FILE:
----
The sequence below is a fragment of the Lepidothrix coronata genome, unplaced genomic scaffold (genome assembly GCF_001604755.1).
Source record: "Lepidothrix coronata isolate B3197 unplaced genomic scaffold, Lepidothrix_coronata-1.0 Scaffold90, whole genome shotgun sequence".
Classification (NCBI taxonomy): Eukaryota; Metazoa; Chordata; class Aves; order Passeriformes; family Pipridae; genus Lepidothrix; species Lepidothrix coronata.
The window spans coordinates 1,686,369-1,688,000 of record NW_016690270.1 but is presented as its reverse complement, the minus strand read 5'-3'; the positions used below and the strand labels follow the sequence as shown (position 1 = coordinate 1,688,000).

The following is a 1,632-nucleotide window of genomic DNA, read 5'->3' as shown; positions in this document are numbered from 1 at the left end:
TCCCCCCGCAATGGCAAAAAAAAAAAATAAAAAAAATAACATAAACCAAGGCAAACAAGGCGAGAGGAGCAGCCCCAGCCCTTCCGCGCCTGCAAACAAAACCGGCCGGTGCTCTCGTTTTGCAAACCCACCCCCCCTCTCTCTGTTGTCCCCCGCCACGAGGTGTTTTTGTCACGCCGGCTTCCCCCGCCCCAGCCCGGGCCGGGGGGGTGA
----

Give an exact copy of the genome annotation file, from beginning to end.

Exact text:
The sequence below is a fragment of the Lepidothrix coronata genome, unplaced genomic scaffold (genome assembly GCF_001604755.1).
Source record: "Lepidothrix coronata isolate B3197 unplaced genomic scaffold, Lepidothrix_coronata-1.0 Scaffold90, whole genome shotgun sequence".
Classification (NCBI taxonomy): Eukaryota; Metazoa; Chordata; class Aves; order Passeriformes; family Pipridae; genus Lepidothrix; species Lepidothrix coronata.
The window spans coordinates 1,686,369-1,688,000 of record NW_016690270.1 but is presented as its reverse complement, the minus strand read 5'-3'; the positions used below and the strand labels follow the sequence as shown (position 1 = coordinate 1,688,000).

The following is a 1,632-nucleotide window of genomic DNA, read 5'->3' as shown; positions in this document are numbered from 1 at the left end:
TCCCCCCGCAATGGCAAAAAAAAAAAATAAAAAAAATAACATAAACCAAGGCAAACAAGGCGAGAGGAGCAGCCCCAGCCCTTCCGCGCCTGCAAACAAAACCGGCCGGTGCTCTCGTTTTGCAAACCCACCCCCCCTCTCTCTGTTGTCCCCCGCCACGAGGTGTTTTTGTCACGCCGGCTTCCCCCGCCCCAGCCCGGGCCGGGGGGGTGA